Microturbines are ideally suited for distributed generation applications due to their flexibility in connection methods. They can be stacked in parallel for larger loads and provide stable and reliable power generation. One of the main applications of microturbines is operating as the prime mover in a combined heat and power (CHP) system. CHP systems are considered to be one of the best ways to produce heat and power with efficient fossil fuel consumption. Further, these systems emit less pollution compared to separate productions of the same amount of electricity and heat. In order to optimally benefit from combined heat and power systems, the proper sizing of prime movers is of paramount importance. This paper presents a technical-economic method for selecting the optimum number and nominal power as well as planning the operational strategy of microturbines as the prime movers of small scale combined heat and power systems (capacities up to 500 kW) in three modes of operation: one-way connection (OWC) mode, two-way connection (TWC) mode, and heat demand following (HDF) mode. In the proposed sizing procedure both performance characteristics of the prime mover and economic parameters (i.e. capital and maintenance costs) are taken into account. As the criterion for decision making Net Present Worth (NPW) is used. In our analysis we have also considered the impact of carbon tax on the economics of generation. The proposed approach may also be used for other types of prime movers as well as other sizes of CHP system.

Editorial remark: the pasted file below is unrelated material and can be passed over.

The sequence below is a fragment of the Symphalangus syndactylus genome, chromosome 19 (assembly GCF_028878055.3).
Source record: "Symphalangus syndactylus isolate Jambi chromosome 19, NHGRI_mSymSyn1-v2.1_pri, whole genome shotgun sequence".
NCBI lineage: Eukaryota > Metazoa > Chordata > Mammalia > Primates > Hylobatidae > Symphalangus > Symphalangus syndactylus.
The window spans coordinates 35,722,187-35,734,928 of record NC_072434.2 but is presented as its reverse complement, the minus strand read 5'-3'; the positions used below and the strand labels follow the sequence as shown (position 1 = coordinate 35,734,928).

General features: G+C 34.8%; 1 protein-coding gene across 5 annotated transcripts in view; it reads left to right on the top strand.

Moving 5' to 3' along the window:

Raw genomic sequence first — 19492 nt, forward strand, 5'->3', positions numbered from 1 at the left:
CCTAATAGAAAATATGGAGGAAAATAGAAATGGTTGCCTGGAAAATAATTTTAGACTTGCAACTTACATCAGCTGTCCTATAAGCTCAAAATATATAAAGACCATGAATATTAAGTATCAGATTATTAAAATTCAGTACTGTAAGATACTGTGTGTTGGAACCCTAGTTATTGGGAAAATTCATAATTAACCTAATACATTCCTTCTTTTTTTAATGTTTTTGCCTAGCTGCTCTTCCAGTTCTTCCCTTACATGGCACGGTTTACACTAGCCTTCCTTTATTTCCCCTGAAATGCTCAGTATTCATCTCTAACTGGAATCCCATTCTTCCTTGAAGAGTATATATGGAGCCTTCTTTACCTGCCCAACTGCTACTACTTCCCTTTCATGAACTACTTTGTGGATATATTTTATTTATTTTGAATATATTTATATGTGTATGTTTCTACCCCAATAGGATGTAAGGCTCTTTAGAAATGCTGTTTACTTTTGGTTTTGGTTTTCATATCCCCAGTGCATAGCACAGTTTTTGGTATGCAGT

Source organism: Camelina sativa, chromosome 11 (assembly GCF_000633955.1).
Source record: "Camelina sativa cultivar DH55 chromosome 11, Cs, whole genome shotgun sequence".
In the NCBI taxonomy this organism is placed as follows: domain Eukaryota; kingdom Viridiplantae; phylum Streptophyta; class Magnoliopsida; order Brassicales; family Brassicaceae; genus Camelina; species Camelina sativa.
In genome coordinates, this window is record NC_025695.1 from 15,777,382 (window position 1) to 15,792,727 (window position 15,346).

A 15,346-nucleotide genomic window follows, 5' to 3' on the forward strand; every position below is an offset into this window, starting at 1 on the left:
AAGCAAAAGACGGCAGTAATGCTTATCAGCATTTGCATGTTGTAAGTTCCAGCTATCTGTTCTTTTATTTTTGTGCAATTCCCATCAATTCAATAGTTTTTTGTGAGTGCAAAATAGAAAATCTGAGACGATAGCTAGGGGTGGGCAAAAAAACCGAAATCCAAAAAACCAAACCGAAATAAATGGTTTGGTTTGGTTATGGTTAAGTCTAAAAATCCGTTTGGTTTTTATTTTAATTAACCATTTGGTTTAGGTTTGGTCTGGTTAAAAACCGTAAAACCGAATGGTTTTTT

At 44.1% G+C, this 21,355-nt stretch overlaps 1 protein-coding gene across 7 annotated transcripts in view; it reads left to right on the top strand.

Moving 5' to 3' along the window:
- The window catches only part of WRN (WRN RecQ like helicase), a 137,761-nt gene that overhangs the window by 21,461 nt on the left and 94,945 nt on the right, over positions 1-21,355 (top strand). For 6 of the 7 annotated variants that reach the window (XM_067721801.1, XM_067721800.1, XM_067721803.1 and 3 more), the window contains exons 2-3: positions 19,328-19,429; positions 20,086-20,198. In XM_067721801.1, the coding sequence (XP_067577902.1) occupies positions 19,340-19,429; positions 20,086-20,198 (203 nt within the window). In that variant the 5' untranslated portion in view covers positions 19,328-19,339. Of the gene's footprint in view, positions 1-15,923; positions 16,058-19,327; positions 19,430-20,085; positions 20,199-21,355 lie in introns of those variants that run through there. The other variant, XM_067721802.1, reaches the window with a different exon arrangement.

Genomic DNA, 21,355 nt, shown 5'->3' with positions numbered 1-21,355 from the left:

- Advanced Energy Systems Division and Solar Energy Division
Optimum Microturbine Sizing in Small Scale CHP Systems
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Aghaei Meybodi, M, & Behnia, M. "Optimum Microturbine Sizing in Small Scale CHP Systems." Proceedings of the ASME 2011 5th International Conference on Energy Sustainability. ASME 2011 5th International Conference on Energy Sustainability, Parts A, B, and C. Washington, DC, USA. August 7–10, 2011. pp. 415-420. ASME. https://doi.org/10.1115/ES2011-54585
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